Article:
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Expert tips and tricks for backyard chicken keeping

What Your Chickens are Trying to Tell You? How to speak “chicken”

Fun with chickens, How to..

As any backyard chicken keeper knows, chickens are fascinating creatures with their own unique personalities and behaviours. Understanding their behaviour can help you provide better care and create a stronger bond with your flock.

Below, we’ll explore some common chicken behaviours and what they might be trying to tell you and learn to speak “chicken”.

Listen and Observe: The first step in understanding chicken communication is to listen to and observe your chickens. Pay attention to their vocalisations, body language, and behaviour, and try to identify patterns or changes in their behaviour.

Clucking: Clucking is a sign of contentment and relaxation, and can often be heard when chickens are sunbathing, preening, or resting. You can respond to your chickens’ clucking with a soothing tone of voice, which may help them feel more relaxed and comfortable.

Chickens are known to be vocal creatures, and their sounds can indicate different moods and needs. For example, clucking can signal contentment or the discovery of food, while squawking can indicate danger or discomfort. Roosters may crow to announce their presence or to warn of danger. Listen closely to your chickens’ vocalisations and try to identify their different sounds to understand what they are trying to communicate.

Squawking is a sign of agitation, stress, or danger. If your chickens are squawking, it’s important to investigate and identify the source of their distress. It could be a predator, an environmental hazard, or a social issue within the flock.

Body Language: Chickens use a variety of body language to communicate with each other and with humans. For example, flapping their wings can indicate excitement or frustration, while lowering their heads and puffing up their feathers can be a sign of aggression or dominance.

When a chicken puffs up its feathers, it can indicate several things. One of the most common reasons is that the chicken is cold and is trying to trap air between its feathers to stay warm. However, feather puffing can also signal that the chicken is feeling threatened or trying to assert dominance. Observe your chickens’ behaviour to determine what is causing the feather puffing and address any issues as needed.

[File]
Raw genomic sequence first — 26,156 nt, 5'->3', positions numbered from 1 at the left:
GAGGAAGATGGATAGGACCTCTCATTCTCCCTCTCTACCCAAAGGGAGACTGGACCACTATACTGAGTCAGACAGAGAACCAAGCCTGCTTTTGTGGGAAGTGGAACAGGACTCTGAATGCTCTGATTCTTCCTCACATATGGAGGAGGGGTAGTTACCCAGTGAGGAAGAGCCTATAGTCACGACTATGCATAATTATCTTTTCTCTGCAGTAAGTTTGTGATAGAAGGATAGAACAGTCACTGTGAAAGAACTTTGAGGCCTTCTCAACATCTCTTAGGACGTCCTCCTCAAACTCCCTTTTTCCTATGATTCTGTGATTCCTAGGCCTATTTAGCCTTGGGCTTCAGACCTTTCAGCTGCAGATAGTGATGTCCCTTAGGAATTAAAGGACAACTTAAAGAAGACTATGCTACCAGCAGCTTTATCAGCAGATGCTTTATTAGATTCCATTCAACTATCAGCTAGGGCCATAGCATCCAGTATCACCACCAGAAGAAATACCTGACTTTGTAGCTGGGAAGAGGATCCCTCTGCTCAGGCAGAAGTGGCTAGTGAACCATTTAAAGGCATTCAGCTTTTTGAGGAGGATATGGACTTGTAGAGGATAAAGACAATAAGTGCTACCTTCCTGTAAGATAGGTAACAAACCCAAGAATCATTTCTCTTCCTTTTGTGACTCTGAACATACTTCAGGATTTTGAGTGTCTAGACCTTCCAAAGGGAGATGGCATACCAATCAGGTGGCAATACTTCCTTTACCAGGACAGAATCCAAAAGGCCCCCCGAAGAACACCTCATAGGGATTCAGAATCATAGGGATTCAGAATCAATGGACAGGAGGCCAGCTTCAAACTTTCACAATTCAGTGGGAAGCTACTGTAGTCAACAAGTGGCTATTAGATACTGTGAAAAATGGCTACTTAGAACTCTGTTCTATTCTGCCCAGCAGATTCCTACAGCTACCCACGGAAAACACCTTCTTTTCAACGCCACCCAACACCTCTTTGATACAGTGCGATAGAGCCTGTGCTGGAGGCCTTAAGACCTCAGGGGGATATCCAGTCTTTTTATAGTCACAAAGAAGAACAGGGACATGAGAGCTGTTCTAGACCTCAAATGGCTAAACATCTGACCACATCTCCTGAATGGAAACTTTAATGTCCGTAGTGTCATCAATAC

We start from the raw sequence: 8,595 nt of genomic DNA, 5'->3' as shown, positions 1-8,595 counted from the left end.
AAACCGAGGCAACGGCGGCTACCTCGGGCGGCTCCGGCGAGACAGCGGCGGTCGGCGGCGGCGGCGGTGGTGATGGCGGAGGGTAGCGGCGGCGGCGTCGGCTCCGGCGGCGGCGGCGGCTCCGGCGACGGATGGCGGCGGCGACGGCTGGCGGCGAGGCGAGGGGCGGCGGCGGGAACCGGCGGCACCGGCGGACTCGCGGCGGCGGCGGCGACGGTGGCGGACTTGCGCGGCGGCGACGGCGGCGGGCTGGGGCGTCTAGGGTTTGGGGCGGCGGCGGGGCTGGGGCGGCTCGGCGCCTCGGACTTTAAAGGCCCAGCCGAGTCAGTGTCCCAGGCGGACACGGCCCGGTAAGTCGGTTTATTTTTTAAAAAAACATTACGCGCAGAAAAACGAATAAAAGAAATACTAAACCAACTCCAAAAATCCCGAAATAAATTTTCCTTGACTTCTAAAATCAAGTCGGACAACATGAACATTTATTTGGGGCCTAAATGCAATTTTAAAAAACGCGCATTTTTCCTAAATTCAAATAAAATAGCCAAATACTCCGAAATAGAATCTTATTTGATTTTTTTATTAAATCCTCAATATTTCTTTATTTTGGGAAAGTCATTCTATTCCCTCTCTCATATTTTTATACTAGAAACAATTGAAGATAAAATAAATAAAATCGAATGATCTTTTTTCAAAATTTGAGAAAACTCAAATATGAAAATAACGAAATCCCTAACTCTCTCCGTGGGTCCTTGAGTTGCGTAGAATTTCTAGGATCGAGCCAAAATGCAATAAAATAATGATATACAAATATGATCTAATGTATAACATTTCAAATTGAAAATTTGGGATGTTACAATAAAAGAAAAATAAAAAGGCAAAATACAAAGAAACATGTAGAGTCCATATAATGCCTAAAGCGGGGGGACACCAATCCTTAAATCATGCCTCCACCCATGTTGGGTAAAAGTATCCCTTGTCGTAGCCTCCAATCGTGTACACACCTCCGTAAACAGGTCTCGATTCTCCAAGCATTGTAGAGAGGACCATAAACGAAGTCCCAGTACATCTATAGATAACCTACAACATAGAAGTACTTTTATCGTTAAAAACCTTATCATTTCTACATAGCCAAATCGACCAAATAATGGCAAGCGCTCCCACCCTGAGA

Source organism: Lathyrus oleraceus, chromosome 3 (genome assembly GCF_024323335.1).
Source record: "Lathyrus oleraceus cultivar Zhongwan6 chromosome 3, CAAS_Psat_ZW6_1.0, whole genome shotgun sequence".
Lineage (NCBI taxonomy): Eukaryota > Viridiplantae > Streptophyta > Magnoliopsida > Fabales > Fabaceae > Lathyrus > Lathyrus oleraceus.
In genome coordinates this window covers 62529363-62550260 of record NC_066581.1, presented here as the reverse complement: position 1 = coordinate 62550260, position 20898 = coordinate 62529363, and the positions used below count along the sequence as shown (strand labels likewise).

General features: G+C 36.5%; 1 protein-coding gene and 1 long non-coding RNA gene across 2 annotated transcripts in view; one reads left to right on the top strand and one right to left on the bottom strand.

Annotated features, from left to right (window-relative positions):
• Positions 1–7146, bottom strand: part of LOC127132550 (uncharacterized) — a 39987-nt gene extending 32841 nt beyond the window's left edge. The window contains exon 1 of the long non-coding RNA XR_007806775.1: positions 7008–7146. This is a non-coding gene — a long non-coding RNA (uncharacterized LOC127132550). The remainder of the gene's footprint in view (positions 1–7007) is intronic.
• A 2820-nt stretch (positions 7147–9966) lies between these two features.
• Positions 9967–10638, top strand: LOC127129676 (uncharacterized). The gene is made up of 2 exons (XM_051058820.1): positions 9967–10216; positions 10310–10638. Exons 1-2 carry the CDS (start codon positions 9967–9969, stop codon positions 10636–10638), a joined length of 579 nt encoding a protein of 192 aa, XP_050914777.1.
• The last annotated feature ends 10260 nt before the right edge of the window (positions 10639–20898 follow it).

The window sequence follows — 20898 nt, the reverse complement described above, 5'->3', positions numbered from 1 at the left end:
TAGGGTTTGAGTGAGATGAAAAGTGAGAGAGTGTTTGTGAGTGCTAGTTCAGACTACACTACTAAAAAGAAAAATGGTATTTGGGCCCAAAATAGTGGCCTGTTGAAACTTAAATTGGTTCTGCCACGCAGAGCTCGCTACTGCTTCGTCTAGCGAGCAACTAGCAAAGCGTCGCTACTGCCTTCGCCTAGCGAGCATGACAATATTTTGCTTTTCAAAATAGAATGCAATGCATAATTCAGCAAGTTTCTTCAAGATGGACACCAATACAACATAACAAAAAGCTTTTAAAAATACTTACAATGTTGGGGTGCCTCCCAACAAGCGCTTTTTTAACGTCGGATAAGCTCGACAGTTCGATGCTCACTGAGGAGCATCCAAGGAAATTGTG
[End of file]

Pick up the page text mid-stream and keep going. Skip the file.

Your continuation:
Wing stretching is a common behaviour that chickens use to release tension and exercise their wings. It’s a healthy behaviour and not usually a cause for concern. Flapping can indicate excitement or frustration, while wing dipping can be a sign of submission or an attempt to cool down. However, if your chicken is constantly wing stretching or holding its wings in an abnormal position, it could be a sign of injury or illness.

Feeding Time: Chickens will often make a distinct clucking sound when it’s time to eat. You can reinforce this behavior by using a consistent call or whistle when you feed your chickens, which will help them associate the sound with food and come running when they hear it.

The behaviour of chickens before and after laying eggs can provide valuable insight into their health and well-being. For example, hens may become more vocal or restless before laying an egg, and may show signs of lethargy or illness if they are not laying eggs regularly.

Time to Roost: Chickens will often return to their roosting spot at dusk, and will make a distinct chirping sound when they are ready to settle in for the night. You can reinforce this behavior by providing a consistent signal or call when it’s time for your chickens to roost.

Chickens have a complex social hierarchy and establish a “pecking order” to determine their rank within the flock. This can lead to bullying and aggression, especially if there are too many chickens in a small space. Watch for signs of bullying, such as feather loss or aggression towards certain chickens, and take steps to reduce stress and aggression in your flock. Providing adequate space, nesting boxes, and perches can all help reduce stress and aggression in a flock. Introducing new chickens slowly and in a controlled manner can also help.

Understanding chicken behaviour is an important aspect of backyard chicken keeping. By listening to and observing your chickens, you can better understand their vocalisations, body language, and behaviour, and provide the best care possible. Remember to pay attention to the different sounds your chickens make, and observe their body language to determine their mood and needs. With patience and attention, you can learn to “speak chicken” and create a strong bond with your flock.

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